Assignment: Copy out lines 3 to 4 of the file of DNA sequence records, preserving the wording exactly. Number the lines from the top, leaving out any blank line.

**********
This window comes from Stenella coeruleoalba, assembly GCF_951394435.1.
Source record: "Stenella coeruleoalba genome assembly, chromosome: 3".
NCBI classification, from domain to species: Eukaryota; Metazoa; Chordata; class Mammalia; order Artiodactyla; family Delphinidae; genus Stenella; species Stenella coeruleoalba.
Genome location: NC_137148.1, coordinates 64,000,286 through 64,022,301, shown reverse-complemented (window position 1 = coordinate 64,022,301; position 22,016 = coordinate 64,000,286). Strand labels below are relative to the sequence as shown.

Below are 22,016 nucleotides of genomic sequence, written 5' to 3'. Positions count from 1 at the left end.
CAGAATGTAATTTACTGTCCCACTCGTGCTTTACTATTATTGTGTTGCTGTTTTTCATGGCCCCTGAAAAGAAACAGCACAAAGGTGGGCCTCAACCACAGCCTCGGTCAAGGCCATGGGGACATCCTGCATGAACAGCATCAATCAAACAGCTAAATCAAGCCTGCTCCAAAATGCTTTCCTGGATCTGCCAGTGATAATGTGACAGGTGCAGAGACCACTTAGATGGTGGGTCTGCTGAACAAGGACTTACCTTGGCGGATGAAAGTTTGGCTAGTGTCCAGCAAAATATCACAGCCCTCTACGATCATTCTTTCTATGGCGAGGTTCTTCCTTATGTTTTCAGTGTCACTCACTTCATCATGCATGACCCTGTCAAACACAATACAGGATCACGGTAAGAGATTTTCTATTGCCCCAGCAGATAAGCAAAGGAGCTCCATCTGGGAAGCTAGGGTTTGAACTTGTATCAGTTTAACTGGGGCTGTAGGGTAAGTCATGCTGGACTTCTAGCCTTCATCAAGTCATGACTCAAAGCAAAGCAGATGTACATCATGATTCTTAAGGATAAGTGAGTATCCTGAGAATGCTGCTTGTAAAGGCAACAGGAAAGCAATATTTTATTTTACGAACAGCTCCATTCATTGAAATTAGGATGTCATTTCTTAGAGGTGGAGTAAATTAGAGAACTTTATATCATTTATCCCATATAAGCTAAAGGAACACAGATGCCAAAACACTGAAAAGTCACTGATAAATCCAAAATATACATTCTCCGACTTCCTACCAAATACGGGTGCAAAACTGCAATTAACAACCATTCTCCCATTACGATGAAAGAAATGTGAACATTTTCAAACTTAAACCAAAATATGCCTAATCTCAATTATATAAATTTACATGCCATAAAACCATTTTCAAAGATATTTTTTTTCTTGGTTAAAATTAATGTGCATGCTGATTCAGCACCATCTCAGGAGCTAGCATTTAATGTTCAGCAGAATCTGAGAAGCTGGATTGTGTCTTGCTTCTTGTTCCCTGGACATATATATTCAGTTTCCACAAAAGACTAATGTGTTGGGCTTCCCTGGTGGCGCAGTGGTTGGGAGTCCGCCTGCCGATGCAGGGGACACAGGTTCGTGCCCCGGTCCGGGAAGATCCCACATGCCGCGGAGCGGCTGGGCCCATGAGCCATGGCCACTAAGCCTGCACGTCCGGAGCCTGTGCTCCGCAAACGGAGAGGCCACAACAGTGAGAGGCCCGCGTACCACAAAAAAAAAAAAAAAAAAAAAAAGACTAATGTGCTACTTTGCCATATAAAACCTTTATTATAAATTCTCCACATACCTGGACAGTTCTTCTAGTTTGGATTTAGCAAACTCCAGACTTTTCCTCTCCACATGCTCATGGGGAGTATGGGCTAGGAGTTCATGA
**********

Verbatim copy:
NCBI classification, from domain to species: Eukaryota; Metazoa; Chordata; class Mammalia; order Artiodactyla; family Delphinidae; genus Stenella; species Stenella coeruleoalba.
Genome location: NC_137148.1, coordinates 64,000,286 through 64,022,301, shown reverse-complemented (window position 1 = coordinate 64,022,301; position 22,016 = coordinate 64,000,286). Strand labels below are relative to the sequence as shown.